During the late Pleistocene epoch, proxies for Southern Hemisphere climate from the Antarctic ice cores vary nearly in phase with Northern Hemisphere insolation intensity at the precession and obliquity timescales. This coherence has led to the suggestion that Northern Hemisphere insolation controls Antarctic climate. However, it is unclear what physical mechanisms would tie southern climate to northern insolation. Here we call on radiative equilibrium estimates to show that Antarctic climate could instead respond to changes in the duration of local summer. Simple radiative equilibrium dictates that warmer annual average atmospheric temperatures occur as a result of a longer summer, as opposed to a more intense one, because temperature is more sensitive to insolation when the atmosphere is cooler. Furthermore, we show that a single-column atmospheric model reproduces this radiative equilibrium effect when forced exclusively by local Antarctic insolation, generating temperature variations that are coherent and in phase with proxies of Antarctic atmospheric temperature and surface conditions. We conclude that the duration of Southern Hemisphere summer is more likely to control Antarctic climate than the intensity of Northern Hemisphere summer with which it (often misleadingly) covaries. In our view, near interhemispheric climate symmetry at the obliquity and precession timescales arises from a northern response to local summer intensity and a southern response to local summer duration.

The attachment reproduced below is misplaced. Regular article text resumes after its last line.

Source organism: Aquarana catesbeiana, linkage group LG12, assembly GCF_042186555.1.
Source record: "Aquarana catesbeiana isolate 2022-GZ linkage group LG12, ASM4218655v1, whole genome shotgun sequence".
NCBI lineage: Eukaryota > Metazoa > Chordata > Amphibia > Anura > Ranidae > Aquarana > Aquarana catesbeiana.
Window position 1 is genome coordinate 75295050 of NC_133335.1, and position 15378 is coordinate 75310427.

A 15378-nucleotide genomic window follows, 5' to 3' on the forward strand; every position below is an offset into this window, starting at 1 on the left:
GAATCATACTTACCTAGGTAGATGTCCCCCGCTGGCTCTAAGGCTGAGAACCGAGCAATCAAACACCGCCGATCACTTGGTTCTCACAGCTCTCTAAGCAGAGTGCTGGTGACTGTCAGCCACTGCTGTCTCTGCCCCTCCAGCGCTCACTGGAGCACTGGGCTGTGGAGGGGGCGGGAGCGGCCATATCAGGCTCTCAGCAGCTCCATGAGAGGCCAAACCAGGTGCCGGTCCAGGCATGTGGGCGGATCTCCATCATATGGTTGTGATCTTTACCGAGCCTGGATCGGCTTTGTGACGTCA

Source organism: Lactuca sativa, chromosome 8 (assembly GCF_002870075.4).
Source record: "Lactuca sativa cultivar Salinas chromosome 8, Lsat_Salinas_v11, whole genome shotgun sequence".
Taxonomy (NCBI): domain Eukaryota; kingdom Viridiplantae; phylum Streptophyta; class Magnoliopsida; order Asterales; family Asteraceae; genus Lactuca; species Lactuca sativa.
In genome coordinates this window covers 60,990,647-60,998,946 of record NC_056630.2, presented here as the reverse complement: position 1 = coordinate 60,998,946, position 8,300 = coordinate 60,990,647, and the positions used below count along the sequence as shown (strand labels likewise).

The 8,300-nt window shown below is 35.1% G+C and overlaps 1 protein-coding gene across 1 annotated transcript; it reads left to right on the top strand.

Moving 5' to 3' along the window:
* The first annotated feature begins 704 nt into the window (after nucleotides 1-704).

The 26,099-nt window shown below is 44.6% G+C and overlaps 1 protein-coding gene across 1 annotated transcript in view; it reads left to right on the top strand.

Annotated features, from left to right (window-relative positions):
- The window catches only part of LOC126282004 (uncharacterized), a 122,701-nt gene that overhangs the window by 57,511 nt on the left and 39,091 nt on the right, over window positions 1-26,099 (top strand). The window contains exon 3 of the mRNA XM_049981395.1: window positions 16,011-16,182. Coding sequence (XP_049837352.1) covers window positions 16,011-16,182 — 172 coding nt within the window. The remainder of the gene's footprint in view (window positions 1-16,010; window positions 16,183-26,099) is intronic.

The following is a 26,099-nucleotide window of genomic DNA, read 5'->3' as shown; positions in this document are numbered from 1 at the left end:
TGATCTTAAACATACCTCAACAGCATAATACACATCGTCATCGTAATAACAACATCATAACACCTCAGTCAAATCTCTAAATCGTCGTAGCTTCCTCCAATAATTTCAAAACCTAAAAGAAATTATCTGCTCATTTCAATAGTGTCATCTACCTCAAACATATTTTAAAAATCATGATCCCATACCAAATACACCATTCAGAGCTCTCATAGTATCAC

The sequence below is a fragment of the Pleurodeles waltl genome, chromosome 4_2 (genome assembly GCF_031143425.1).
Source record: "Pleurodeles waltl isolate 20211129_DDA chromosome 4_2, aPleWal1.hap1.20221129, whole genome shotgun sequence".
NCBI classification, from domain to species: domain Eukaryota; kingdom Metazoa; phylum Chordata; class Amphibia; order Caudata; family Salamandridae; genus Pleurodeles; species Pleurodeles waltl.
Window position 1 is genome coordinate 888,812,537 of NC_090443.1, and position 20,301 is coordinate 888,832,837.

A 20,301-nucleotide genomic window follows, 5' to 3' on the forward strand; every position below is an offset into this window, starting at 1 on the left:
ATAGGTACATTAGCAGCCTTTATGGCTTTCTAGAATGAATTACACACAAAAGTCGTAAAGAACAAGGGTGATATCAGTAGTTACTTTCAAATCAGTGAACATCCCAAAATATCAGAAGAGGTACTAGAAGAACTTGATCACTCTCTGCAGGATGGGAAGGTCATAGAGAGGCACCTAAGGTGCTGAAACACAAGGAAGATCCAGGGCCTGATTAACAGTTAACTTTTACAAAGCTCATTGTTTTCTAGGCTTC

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This manuscript benefited from comments by R. Alley, D. Barrell, P. Blossey, I. Eisenman, J. Gebbie, A. Giese, K. Kawamura, R. Pierrehumbert, A. Stine and J. Severinghaus. We are also grateful to K. Kawamura for providing the δO2/N2 record and to C. Walker and D. Abbot for technical assistance. P.H. received support from the Comer Science and Education Foundation (CSEF) and NSF award 0645936. G.D. is supported by NOAA and CSEF.
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Huybers, P., Denton, G. Antarctic temperature at orbital timescales controlled by local summer duration. Nature Geosci 1, 787–792 (2008). https://doi.org/10.1038/ngeo311
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